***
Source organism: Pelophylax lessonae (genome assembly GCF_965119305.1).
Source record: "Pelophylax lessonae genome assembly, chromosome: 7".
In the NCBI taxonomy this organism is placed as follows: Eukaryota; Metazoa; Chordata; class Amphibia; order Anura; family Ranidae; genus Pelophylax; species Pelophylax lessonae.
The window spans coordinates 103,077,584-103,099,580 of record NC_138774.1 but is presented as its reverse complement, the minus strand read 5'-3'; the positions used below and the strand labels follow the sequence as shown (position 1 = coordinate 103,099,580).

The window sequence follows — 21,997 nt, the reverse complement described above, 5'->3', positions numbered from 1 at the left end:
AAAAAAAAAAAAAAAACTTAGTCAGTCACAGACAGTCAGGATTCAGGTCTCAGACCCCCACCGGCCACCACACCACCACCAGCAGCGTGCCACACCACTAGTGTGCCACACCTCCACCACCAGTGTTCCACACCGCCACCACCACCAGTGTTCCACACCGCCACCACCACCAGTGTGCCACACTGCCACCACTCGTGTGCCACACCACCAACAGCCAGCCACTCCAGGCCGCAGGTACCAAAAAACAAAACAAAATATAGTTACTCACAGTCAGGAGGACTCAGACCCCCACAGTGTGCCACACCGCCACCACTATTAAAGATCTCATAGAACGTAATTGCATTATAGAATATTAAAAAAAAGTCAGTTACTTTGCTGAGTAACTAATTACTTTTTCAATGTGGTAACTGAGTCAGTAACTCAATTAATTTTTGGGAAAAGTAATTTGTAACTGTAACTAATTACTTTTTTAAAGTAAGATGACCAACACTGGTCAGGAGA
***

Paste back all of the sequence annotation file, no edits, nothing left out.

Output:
Source organism: Pelophylax lessonae (genome assembly GCF_965119305.1).
Source record: "Pelophylax lessonae genome assembly, chromosome: 7".
In the NCBI taxonomy this organism is placed as follows: Eukaryota; Metazoa; Chordata; class Amphibia; order Anura; family Ranidae; genus Pelophylax; species Pelophylax lessonae.
The window spans coordinates 103,077,584-103,099,580 of record NC_138774.1 but is presented as its reverse complement, the minus strand read 5'-3'; the positions used below and the strand labels follow the sequence as shown (position 1 = coordinate 103,099,580).

The window sequence follows — 21,997 nt, the reverse complement described above, 5'->3', positions numbered from 1 at the left end:
AAAAAAAAAAAAAAAACTTAGTCAGTCACAGACAGTCAGGATTCAGGTCTCAGACCCCCACCGGCCACCACACCACCACCAGCAGCGTGCCACACCACTAGTGTGCCACACCTCCACCACCAGTGTTCCACACCGCCACCACCACCAGTGTTCCACACCGCCACCACCACCAGTGTGCCACACTGCCACCACTCGTGTGCCACACCACCAACAGCCAGCCACTCCAGGCCGCAGGTACCAAAAAACAAAACAAAATATAGTTACTCACAGTCAGGAGGACTCAGACCCCCACAGTGTGCCACACCGCCACCACTATTAAAGATCTCATAGAACGTAATTGCATTATAGAATATTAAAAAAAAGTCAGTTACTTTGCTGAGTAACTAATTACTTTTTCAATGTGGTAACTGAGTCAGTAACTCAATTAATTTTTGGGAAAAGTAATTTGTAACTGTAACTAATTACTTTTTTAAAGTAAGATGACCAACACTGGTCAGGAGA